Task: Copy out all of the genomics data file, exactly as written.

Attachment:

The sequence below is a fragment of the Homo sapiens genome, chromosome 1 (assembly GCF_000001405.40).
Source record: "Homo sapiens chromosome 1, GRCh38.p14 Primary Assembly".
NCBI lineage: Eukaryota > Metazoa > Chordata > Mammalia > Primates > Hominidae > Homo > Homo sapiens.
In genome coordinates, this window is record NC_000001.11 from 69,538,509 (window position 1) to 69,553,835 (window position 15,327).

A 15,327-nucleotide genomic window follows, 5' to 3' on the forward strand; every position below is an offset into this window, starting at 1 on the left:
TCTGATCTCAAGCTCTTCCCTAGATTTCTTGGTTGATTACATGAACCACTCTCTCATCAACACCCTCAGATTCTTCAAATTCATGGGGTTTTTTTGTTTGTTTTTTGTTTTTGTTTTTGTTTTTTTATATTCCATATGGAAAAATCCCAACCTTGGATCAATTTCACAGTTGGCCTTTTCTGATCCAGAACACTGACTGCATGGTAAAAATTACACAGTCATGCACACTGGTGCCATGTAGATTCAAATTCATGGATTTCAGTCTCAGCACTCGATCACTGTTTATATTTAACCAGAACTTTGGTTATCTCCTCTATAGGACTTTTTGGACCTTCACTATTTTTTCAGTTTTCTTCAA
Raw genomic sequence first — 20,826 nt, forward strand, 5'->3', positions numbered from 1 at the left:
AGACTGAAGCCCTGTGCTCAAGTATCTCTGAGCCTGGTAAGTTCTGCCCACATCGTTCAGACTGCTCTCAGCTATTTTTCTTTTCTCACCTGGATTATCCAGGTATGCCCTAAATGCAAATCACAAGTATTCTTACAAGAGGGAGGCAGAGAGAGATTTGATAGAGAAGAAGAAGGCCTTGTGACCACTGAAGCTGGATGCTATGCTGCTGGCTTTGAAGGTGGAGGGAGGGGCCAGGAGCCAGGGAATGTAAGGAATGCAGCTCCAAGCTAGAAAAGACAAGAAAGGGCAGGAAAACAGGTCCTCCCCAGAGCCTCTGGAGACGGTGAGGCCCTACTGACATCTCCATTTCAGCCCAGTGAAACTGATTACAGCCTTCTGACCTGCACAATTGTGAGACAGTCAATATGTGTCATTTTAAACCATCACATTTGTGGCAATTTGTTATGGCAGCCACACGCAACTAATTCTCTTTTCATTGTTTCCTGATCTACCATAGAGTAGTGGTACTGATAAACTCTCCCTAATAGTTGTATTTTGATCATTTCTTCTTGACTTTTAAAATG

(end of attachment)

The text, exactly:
The sequence below is a fragment of the Homo sapiens genome, chromosome 1 (assembly GCF_000001405.40).
Source record: "Homo sapiens chromosome 1, GRCh38.p14 Primary Assembly".
NCBI lineage: Eukaryota > Metazoa > Chordata > Mammalia > Primates > Hominidae > Homo > Homo sapiens.
In genome coordinates, this window is record NC_000001.11 from 69,538,509 (window position 1) to 69,553,835 (window position 15,327).

A 15,327-nucleotide genomic window follows, 5' to 3' on the forward strand; every position below is an offset into this window, starting at 1 on the left:
TCTGATCTCAAGCTCTTCCCTAGATTTCTTGGTTGATTACATGAACCACTCTCTCATCAACACCCTCAGATTCTTCAAATTCATGGGGTTTTTTTGTTTGTTTTTTGTTTTTGTTTTTGTTTTTTTATATTCCATATGGAAAAATCCCAACCTTGGATCAATTTCACAGTTGGCCTTTTCTGATCCAGAACACTGACTGCATGGTAAAAATTACACAGTCATGCACACTGGTGCCATGTAGATTCAAATTCATGGATTTCAGTCTCAGCACTCGATCACTGTTTATATTTAACCAGAACTTTGGTTATCTCCTCTATAGGACTTTTTGGACCTTCACTATTTTTTCAGTTTTCTTCAA
Raw genomic sequence first — 20,826 nt, forward strand, 5'->3', positions numbered from 1 at the left:
AGACTGAAGCCCTGTGCTCAAGTATCTCTGAGCCTGGTAAGTTCTGCCCACATCGTTCAGACTGCTCTCAGCTATTTTTCTTTTCTCACCTGGATTATCCAGGTATGCCCTAAATGCAAATCACAAGTATTCTTACAAGAGGGAGGCAGAGAGAGATTTGATAGAGAAGAAGAAGGCCTTGTGACCACTGAAGCTGGATGCTATGCTGCTGGCTTTGAAGGTGGAGGGAGGGGCCAGGAGCCAGGGAATGTAAGGAATGCAGCTCCAAGCTAGAAAAGACAAGAAAGGGCAGGAAAACAGGTCCTCCCCAGAGCCTCTGGAGACGGTGAGGCCCTACTGACATCTCCATTTCAGCCCAGTGAAACTGATTACAGCCTTCTGACCTGCACAATTGTGAGACAGTCAATATGTGTCATTTTAAACCATCACATTTGTGGCAATTTGTTATGGCAGCCACACGCAACTAATTCTCTTTTCATTGTTTCCTGATCTACCATAGAGTAGTGGTACTGATAAACTCTCCCTAATAGTTGTATTTTGATCATTTCTTCTTGACTTTTAAAATG